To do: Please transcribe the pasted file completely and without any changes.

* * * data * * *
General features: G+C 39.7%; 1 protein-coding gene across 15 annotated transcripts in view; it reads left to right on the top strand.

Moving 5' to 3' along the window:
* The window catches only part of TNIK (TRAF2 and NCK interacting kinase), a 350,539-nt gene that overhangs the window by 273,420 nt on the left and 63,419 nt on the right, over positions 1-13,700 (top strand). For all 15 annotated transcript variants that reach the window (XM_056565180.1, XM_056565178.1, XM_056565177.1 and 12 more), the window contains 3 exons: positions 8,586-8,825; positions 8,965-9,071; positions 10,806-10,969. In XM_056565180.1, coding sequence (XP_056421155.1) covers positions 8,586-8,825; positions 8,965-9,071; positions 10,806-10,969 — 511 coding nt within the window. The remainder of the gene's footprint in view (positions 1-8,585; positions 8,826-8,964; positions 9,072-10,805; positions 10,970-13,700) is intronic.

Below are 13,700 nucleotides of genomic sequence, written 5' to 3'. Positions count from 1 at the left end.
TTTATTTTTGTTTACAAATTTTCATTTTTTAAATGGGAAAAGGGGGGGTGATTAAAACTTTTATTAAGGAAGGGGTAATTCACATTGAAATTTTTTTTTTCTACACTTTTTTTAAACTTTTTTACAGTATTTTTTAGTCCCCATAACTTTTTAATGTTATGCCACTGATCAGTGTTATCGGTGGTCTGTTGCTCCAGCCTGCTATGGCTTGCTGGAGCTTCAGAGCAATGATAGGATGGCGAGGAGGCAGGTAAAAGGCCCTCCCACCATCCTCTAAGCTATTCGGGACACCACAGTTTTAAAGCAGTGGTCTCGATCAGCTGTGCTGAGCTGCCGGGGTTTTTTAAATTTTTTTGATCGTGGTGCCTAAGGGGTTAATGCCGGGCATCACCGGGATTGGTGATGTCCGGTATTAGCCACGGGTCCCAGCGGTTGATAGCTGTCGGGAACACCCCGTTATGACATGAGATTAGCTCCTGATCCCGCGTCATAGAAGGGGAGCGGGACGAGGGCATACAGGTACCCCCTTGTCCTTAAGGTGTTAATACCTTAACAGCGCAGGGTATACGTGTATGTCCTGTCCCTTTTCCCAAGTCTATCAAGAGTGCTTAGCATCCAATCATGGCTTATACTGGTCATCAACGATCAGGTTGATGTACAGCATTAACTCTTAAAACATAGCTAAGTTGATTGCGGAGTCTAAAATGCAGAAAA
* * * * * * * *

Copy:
General features: G+C 39.7%; 1 protein-coding gene across 15 annotated transcripts in view; it reads left to right on the top strand.

Moving 5' to 3' along the window:
* The window catches only part of TNIK (TRAF2 and NCK interacting kinase), a 350,539-nt gene that overhangs the window by 273,420 nt on the left and 63,419 nt on the right, over positions 1-13,700 (top strand). For all 15 annotated transcript variants that reach the window (XM_056565180.1, XM_056565178.1, XM_056565177.1 and 12 more), the window contains 3 exons: positions 8,586-8,825; positions 8,965-9,071; positions 10,806-10,969. In XM_056565180.1, coding sequence (XP_056421155.1) covers positions 8,586-8,825; positions 8,965-9,071; positions 10,806-10,969 — 511 coding nt within the window. The remainder of the gene's footprint in view (positions 1-8,585; positions 8,826-8,964; positions 9,072-10,805; positions 10,970-13,700) is intronic.

Below are 13,700 nucleotides of genomic sequence, written 5' to 3'. Positions count from 1 at the left end.
TTTATTTTTGTTTACAAATTTTCATTTTTTAAATGGGAAAAGGGGGGGTGATTAAAACTTTTATTAAGGAAGGGGTAATTCACATTGAAATTTTTTTTTTCTACACTTTTTTTAAACTTTTTTACAGTATTTTTTAGTCCCCATAACTTTTTAATGTTATGCCACTGATCAGTGTTATCGGTGGTCTGTTGCTCCAGCCTGCTATGGCTTGCTGGAGCTTCAGAGCAATGATAGGATGGCGAGGAGGCAGGTAAAAGGCCCTCCCACCATCCTCTAAGCTATTCGGGACACCACAGTTTTAAAGCAGTGGTCTCGATCAGCTGTGCTGAGCTGCCGGGGTTTTTTAAATTTTTTTGATCGTGGTGCCTAAGGGGTTAATGCCGGGCATCACCGGGATTGGTGATGTCCGGTATTAGCCACGGGTCCCAGCGGTTGATAGCTGTCGGGAACACCCCGTTATGACATGAGATTAGCTCCTGATCCCGCGTCATAGAAGGGGAGCGGGACGAGGGCATACAGGTACCCCCTTGTCCTTAAGGTGTTAATACCTTAACAGCGCAGGGTATACGTGTATGTCCTGTCCCTTTTCCCAAGTCTATCAAGAGTGCTTAGCATCCAATCATGGCTTATACTGGTCATCAACGATCAGGTTGATGTACAGCATTAACTCTTAAAACATAGCTAAGTTGATTGCGGAGTCTAAAATGCAGAAAA